Research Suggests Genetics as Work Stress Factor
Inside Indiana Business
September 14, 2012
Work stress, job satisfaction and health problems due to high stress have more to do with genes than you might think, according to research by Timothy Judge, professor of management at the University of Notre Dame’s Mendoza College of Business.
The lead author of Genetic influences on core self-evaluations, job satisfaction, work stress, and employee health: A behavioral genetics mediated model, published in Organizational Behavior and Human Decision Processes, Judge studied nearly 600 twins – some identical, some fraternal – who were raised together and reared apart. He found that being raised in the same environment had very little effect on personality, stress and health. Shared genes turned out to be about four times as important as shared environment.
“Assume James and Sandy both work in the same organization,” Judge says. “James reports more stress than Sandy. Does it mean that James’ job is objectively more stressful than Sandy’s? Not necessarily. Our study suggests strong heritabilities to work stress and the outcomes of stress. This means that stress may have less to do with the objective features of the environment than to the genetic ‘code’ of the individual.”
The battle of nature vs. nurture shows that even at work, nature wins. Changing a job to free yourself of stress is probably not going to do the trick unless you appreciate your own predispositions toward stress.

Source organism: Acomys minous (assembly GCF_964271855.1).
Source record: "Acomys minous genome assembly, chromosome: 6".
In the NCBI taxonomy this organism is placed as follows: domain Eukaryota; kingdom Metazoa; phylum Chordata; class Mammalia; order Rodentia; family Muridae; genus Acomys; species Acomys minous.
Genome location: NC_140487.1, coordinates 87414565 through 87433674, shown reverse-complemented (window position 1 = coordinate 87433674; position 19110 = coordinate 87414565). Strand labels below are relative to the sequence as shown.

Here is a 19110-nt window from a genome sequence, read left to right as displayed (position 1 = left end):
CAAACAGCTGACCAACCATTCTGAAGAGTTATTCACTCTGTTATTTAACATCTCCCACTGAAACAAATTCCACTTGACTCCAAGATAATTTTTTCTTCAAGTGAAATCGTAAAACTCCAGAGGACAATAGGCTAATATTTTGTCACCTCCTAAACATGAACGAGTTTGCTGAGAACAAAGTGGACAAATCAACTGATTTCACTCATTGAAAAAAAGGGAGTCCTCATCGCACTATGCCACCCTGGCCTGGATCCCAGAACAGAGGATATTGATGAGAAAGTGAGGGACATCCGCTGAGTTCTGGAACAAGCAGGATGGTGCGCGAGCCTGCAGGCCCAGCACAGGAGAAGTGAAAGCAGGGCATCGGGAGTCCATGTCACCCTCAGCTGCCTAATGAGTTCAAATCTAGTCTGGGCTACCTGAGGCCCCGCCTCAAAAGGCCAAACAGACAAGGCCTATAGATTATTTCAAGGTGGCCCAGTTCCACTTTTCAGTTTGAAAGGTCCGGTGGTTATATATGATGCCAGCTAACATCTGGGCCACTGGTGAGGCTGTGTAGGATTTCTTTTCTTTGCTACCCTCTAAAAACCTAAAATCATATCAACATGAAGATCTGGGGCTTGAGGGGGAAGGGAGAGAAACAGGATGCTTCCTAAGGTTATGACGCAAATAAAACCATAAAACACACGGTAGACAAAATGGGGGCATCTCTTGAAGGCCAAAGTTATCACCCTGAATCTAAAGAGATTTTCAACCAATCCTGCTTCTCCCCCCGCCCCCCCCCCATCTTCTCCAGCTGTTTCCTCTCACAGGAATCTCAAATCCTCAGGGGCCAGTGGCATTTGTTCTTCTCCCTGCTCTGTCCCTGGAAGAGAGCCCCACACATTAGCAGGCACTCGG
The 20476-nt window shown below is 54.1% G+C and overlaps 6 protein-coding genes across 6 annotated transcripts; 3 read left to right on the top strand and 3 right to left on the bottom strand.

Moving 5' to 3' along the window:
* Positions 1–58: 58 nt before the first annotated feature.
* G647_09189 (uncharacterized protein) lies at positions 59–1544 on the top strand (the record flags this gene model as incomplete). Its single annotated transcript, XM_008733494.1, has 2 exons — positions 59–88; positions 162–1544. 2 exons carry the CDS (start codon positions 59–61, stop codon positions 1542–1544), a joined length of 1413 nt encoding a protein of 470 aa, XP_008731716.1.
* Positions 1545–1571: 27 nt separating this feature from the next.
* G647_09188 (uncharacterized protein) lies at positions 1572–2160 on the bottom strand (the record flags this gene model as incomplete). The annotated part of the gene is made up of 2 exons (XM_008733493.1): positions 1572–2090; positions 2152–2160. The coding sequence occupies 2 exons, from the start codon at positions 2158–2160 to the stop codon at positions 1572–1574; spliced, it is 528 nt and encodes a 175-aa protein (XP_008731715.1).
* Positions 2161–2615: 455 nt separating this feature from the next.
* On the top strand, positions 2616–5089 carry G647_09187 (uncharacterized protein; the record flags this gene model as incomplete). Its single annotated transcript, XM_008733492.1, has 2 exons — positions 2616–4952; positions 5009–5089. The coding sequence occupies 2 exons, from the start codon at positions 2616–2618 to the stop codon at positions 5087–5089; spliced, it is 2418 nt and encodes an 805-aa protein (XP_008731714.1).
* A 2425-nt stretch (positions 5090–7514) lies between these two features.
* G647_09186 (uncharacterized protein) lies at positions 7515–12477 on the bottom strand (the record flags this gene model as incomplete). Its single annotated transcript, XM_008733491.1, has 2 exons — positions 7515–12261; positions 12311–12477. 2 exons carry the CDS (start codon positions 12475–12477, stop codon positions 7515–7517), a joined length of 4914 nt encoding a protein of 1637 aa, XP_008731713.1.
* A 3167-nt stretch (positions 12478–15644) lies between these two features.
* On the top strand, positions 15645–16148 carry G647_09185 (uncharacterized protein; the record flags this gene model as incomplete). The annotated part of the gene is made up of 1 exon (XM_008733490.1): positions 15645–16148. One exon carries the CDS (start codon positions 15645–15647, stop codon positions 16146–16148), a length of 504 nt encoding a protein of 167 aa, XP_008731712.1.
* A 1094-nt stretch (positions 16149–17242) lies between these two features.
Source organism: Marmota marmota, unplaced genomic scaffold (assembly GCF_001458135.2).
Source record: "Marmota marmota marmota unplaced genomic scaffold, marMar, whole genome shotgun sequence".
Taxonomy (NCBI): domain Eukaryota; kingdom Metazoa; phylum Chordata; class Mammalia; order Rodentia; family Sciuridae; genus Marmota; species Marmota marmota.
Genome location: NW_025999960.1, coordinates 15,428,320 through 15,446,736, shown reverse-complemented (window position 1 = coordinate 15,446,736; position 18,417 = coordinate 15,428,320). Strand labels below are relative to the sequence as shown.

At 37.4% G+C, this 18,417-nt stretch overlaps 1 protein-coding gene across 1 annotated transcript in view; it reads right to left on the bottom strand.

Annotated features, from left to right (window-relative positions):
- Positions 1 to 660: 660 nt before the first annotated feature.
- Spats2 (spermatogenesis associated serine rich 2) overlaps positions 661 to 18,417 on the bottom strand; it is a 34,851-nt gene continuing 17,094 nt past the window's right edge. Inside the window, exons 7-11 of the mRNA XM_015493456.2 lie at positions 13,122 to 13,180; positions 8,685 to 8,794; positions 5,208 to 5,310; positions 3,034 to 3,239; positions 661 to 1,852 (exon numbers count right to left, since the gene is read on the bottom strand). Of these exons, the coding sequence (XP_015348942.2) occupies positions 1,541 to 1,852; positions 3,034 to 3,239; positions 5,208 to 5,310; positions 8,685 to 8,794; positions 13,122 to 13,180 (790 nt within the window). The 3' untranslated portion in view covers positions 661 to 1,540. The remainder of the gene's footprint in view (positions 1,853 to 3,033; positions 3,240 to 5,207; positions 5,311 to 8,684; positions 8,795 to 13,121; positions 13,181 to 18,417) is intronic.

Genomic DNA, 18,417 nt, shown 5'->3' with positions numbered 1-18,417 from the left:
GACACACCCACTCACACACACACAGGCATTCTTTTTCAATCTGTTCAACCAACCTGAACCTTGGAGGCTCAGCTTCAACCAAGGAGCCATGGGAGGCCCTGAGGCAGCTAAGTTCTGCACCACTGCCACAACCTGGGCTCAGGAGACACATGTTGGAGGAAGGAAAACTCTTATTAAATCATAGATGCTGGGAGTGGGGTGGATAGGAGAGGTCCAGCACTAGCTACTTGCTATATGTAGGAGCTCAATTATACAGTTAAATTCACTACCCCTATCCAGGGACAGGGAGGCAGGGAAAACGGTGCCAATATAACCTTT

“This doesn’t mean we shouldn’t do things as employers or individuals to avoid stressful jobs,” Judge says. “However, we also shouldn’t assume that we’re ‘a blank slate’ and therefore be overly optimistic about what the work environment can and can’t do as far as stress is concerned. More of it has to do with what’s inside of us than what we encounter outside in the work environment.”
Specializing in personality, leadership, moods, emotions and career and life success, Judge has published more than 130 articles in refereed journals, including more than 80 in top-tier journals. His studies Do Nice Guys — and Gals — Really Finish Last? and On the Value of Aiming High: The Causes and Consequences of Ambition, both published last year, were widely cited in the media.